Seán Mitchell pays tribute to John Molyneux.
On the 10th of December 2022, the revolutionary Marxist tradition tragically lost of one its finest proponents. 74 years old, 54 of them as a revolutionary, John Molyneux—thinker, writer and revolutionary activist—was a long-distance runner on the road to a post-capitalist world and international socialism. Along the way, he crafted more than a dozen books and pamphlets, published hundreds of articles on a staggering range and array of topics, and helped educate and orientate a whole generation of activists across the globe. John was a one of a kind. Ní bheidh a leithéid ann arís.
John Molyneux’s life was nothing if not interesting. In his own words, his childhood was marked by a “socially isolated, nerdish, certainly very gauche adolescence.” This shielded, middle-class upbringing would unexpectedly come apart after a chance, unusual encounter with the London underworld in the mid-1960s. In a remarkable little autobiographical essay, “Poker in the Strand”, John describes how he stumbled into the peripheral world of underground poker at the tender age of 16. At the En Passant poker club in the heart of London, John encountered a motley crew of characters that read like a casting call for pantomime villains: Brian the Burglar, Johnny the Builder, Chills Tony and Chrissy Doobie, among others. Here Schoolboy John, as he was known to his rival players, took on all comers, and by all accounts did remarkably well despite his youth. John credits this period of his life with breaking him from his social isolation and helping him “to leapfrog over the ‘normal’ teenage scene of dances, parties, pubs, dates—from which I had largely felt excluded by the peculiarities of my sheltered upbringing.”
Equally important to these new social skills, however, was the invaluable lesson John acquired at the En Passant: that “contrary to everything I had been taught at school, neither intelligence nor decency were linked to social status or respectability”. This real-world education in the class nature of society would be dramatically underscored on an ill-advised excursion in 1968, when a besotted John took flight to New York in search of a transatlantic love interest. Without friend or coin, John was quickly compelled to make his way to the notorious slums of the Bowery to seek shelter in a dollar-a-night flophouse. Penniless, broken-hearted and with nowhere to go, John was confronted by the reality of capitalist degradation in the urban cauldron of the wealthiest nation on the planet. It was amidst the visceral, abject poverty of the Big Apple that John first encountered radical ideas, including his first introduction to Marxism. The disparities he witnessed in New York stayed with him: “the corporate wealth of the sky scrapers and Madison Avenue counterposed by the utter degradation of the down-and-outs on the Bowery—both shocked me and resonated with the radical ideas I had recently encountered. I also grasped, half intuitively, that these two poles were two sides of the same capitalist coin—of the same alienation as I would later learn from Marx. Capitalism, I decided, was simply unacceptable; I would become a socialist.”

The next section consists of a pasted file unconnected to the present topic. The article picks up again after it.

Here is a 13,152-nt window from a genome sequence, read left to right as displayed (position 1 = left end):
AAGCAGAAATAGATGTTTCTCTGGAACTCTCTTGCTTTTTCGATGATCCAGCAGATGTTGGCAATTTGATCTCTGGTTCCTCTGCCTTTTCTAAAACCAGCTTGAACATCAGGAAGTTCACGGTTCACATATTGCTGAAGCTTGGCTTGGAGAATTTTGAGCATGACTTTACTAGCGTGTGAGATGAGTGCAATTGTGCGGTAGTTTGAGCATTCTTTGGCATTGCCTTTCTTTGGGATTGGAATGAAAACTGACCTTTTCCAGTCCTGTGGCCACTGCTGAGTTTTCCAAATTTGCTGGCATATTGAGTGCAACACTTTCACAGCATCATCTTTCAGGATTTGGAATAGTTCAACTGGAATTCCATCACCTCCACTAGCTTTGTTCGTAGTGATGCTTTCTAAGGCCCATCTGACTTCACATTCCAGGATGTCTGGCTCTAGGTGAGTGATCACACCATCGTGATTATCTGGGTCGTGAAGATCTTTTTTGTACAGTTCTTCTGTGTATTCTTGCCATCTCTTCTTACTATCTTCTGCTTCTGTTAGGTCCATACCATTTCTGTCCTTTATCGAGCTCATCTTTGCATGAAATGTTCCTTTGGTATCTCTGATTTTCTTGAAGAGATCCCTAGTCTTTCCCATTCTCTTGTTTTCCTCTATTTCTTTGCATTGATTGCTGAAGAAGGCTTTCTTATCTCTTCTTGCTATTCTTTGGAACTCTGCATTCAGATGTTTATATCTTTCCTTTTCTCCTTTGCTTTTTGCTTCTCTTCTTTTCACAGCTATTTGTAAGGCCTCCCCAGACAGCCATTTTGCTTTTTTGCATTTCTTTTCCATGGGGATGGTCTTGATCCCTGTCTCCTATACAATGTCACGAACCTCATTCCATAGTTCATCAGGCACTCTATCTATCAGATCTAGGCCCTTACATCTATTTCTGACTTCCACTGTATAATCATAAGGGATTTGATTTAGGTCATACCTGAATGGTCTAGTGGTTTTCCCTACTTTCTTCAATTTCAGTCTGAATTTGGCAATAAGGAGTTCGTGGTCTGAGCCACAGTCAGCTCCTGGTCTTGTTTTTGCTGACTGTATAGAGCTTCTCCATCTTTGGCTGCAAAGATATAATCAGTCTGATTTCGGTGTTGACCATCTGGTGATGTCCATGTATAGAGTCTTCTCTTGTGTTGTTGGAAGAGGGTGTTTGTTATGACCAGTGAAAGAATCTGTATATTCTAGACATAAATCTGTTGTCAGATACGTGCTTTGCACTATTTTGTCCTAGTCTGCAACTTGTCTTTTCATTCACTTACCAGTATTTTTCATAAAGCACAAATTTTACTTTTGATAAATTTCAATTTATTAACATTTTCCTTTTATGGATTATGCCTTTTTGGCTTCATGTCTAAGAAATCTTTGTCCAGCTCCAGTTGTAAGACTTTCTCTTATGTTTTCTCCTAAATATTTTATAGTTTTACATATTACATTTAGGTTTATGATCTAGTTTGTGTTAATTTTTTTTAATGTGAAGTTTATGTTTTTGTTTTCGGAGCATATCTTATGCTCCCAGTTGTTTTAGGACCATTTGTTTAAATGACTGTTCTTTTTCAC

John was very much a 68’er, indelibly shaped by the once-in-a-generation unloosening of global political ferment and social upheaval. Back in Britain John enthusiastically threw himself into student politics and the Vietnam solidarity campaign, and was an active participant in the famous anti-war demonstration in Trafalgar Square that year. Luck may not have been on John’s side during his trip to New York, though it may have played a role in delivering him to Paris in 1968. The Parisian revolt was in full-flow when John arrived there in May, less than a week after the unprecedented general strike involving ten million workers. John got his first glimpse of the tectonic potential of revolution on this trip, and was awed by the transformative power of an organised working class eager to seize the wheels of history. “Having seen 1968,” he wrote in retrospect, “I can never say, ‘It can’t happen’.”
On his return to England John was recruited to the small but growing ranks of the International Socialists (IS) by its founder and animating force, Tony Cliff. Cliff’s theory of state capitalism distinguished the IS from the many groups on the Left that looked for inspiration to the repressive, unequal societies of the former ‘communist’ states, and provided a basis for the revival of a politics of ‘socialism from below’. IS was a unique organisation: classically orthodox in some ways—especially in its insistence on the centrality of the working class in its own emancipation—but iconoclastic in its break with some of the hallmarks of an insular Trotskyism. To his credit John was drawn to a group that upheld a lively and serious intellectual culture, but which also insisted that its membership—student recruits no less than others—should “turn to the workers” and make their way to the factory gates.